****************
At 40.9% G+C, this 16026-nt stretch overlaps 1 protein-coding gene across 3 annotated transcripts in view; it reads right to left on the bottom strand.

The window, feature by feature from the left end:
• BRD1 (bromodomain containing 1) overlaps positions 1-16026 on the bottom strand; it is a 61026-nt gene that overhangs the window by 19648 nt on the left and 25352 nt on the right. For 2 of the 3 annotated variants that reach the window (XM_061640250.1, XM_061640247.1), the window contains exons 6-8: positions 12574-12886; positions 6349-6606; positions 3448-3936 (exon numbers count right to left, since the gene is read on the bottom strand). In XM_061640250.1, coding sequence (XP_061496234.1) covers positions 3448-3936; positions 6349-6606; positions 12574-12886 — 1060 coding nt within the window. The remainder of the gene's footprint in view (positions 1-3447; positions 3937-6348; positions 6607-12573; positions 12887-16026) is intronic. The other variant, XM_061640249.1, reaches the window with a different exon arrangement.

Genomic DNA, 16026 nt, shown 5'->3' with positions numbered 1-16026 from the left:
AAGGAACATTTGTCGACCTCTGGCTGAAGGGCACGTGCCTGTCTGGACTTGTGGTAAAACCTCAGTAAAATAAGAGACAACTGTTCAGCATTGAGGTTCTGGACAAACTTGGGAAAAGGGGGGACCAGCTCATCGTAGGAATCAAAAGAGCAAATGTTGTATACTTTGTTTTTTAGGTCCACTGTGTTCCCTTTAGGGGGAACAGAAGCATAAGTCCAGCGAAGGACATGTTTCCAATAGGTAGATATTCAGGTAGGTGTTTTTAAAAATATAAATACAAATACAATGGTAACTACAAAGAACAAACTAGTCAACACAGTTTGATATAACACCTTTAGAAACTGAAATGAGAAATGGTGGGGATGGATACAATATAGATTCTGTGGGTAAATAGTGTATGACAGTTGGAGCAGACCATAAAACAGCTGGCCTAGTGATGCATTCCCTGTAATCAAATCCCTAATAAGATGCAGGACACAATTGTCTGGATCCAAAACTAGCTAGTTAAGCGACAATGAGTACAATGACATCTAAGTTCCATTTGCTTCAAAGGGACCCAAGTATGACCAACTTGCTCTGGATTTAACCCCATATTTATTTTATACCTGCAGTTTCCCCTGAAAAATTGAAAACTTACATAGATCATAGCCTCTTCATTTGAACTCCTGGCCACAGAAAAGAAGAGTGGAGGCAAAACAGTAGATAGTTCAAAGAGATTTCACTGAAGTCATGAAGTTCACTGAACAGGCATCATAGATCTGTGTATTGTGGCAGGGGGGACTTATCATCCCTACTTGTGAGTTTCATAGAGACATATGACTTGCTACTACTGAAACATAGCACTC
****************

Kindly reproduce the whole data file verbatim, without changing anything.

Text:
At 40.9% G+C, this 16026-nt stretch overlaps 1 protein-coding gene across 3 annotated transcripts in view; it reads right to left on the bottom strand.

The window, feature by feature from the left end:
• BRD1 (bromodomain containing 1) overlaps positions 1-16026 on the bottom strand; it is a 61026-nt gene that overhangs the window by 19648 nt on the left and 25352 nt on the right. For 2 of the 3 annotated variants that reach the window (XM_061640250.1, XM_061640247.1), the window contains exons 6-8: positions 12574-12886; positions 6349-6606; positions 3448-3936 (exon numbers count right to left, since the gene is read on the bottom strand). In XM_061640250.1, coding sequence (XP_061496234.1) covers positions 3448-3936; positions 6349-6606; positions 12574-12886 — 1060 coding nt within the window. The remainder of the gene's footprint in view (positions 1-3447; positions 3937-6348; positions 6607-12573; positions 12887-16026) is intronic. The other variant, XM_061640249.1, reaches the window with a different exon arrangement.

Genomic DNA, 16026 nt, shown 5'->3' with positions numbered 1-16026 from the left:
AAGGAACATTTGTCGACCTCTGGCTGAAGGGCACGTGCCTGTCTGGACTTGTGGTAAAACCTCAGTAAAATAAGAGACAACTGTTCAGCATTGAGGTTCTGGACAAACTTGGGAAAAGGGGGGACCAGCTCATCGTAGGAATCAAAAGAGCAAATGTTGTATACTTTGTTTTTTAGGTCCACTGTGTTCCCTTTAGGGGGAACAGAAGCATAAGTCCAGCGAAGGACATGTTTCCAATAGGTAGATATTCAGGTAGGTGTTTTTAAAAATATAAATACAAATACAATGGTAACTACAAAGAACAAACTAGTCAACACAGTTTGATATAACACCTTTAGAAACTGAAATGAGAAATGGTGGGGATGGATACAATATAGATTCTGTGGGTAAATAGTGTATGACAGTTGGAGCAGACCATAAAACAGCTGGCCTAGTGATGCATTCCCTGTAATCAAATCCCTAATAAGATGCAGGACACAATTGTCTGGATCCAAAACTAGCTAGTTAAGCGACAATGAGTACAATGACATCTAAGTTCCATTTGCTTCAAAGGGACCCAAGTATGACCAACTTGCTCTGGATTTAACCCCATATTTATTTTATACCTGCAGTTTCCCCTGAAAAATTGAAAACTTACATAGATCATAGCCTCTTCATTTGAACTCCTGGCCACAGAAAAGAAGAGTGGAGGCAAAACAGTAGATAGTTCAAAGAGATTTCACTGAAGTCATGAAGTTCACTGAACAGGCATCATAGATCTGTGTATTGTGGCAGGGGGGACTTATCATCCCTACTTGTGAGTTTCATAGAGACATATGACTTGCTACTACTGAAACATAGCACTC